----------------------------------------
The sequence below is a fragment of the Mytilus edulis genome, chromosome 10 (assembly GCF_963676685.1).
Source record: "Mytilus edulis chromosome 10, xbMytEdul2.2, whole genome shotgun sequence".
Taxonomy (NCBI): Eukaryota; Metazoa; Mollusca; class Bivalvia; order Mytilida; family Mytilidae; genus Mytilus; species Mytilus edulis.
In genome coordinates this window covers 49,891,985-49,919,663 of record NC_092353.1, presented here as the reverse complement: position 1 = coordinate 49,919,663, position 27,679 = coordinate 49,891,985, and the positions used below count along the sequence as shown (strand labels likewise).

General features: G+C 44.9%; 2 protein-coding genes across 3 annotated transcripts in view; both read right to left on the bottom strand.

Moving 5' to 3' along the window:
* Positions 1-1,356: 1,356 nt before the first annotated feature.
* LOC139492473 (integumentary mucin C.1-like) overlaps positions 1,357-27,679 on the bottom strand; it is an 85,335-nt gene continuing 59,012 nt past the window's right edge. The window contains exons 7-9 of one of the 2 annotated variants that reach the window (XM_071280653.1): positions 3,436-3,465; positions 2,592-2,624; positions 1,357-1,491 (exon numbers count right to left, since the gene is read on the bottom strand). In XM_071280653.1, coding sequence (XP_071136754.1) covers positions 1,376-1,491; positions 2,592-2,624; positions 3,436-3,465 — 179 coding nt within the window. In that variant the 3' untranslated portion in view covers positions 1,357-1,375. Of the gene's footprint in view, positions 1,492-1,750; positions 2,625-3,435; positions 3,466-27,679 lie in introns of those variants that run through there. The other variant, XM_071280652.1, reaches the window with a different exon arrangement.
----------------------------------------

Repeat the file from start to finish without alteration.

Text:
The sequence below is a fragment of the Mytilus edulis genome, chromosome 10 (assembly GCF_963676685.1).
Source record: "Mytilus edulis chromosome 10, xbMytEdul2.2, whole genome shotgun sequence".
Taxonomy (NCBI): Eukaryota; Metazoa; Mollusca; class Bivalvia; order Mytilida; family Mytilidae; genus Mytilus; species Mytilus edulis.
In genome coordinates this window covers 49,891,985-49,919,663 of record NC_092353.1, presented here as the reverse complement: position 1 = coordinate 49,919,663, position 27,679 = coordinate 49,891,985, and the positions used below count along the sequence as shown (strand labels likewise).

General features: G+C 44.9%; 2 protein-coding genes across 3 annotated transcripts in view; both read right to left on the bottom strand.

Moving 5' to 3' along the window:
* Positions 1-1,356: 1,356 nt before the first annotated feature.
* LOC139492473 (integumentary mucin C.1-like) overlaps positions 1,357-27,679 on the bottom strand; it is an 85,335-nt gene continuing 59,012 nt past the window's right edge. The window contains exons 7-9 of one of the 2 annotated variants that reach the window (XM_071280653.1): positions 3,436-3,465; positions 2,592-2,624; positions 1,357-1,491 (exon numbers count right to left, since the gene is read on the bottom strand). In XM_071280653.1, coding sequence (XP_071136754.1) covers positions 1,376-1,491; positions 2,592-2,624; positions 3,436-3,465 — 179 coding nt within the window. In that variant the 3' untranslated portion in view covers positions 1,357-1,375. Of the gene's footprint in view, positions 1,492-1,750; positions 2,625-3,435; positions 3,466-27,679 lie in introns of those variants that run through there. The other variant, XM_071280652.1, reaches the window with a different exon arrangement.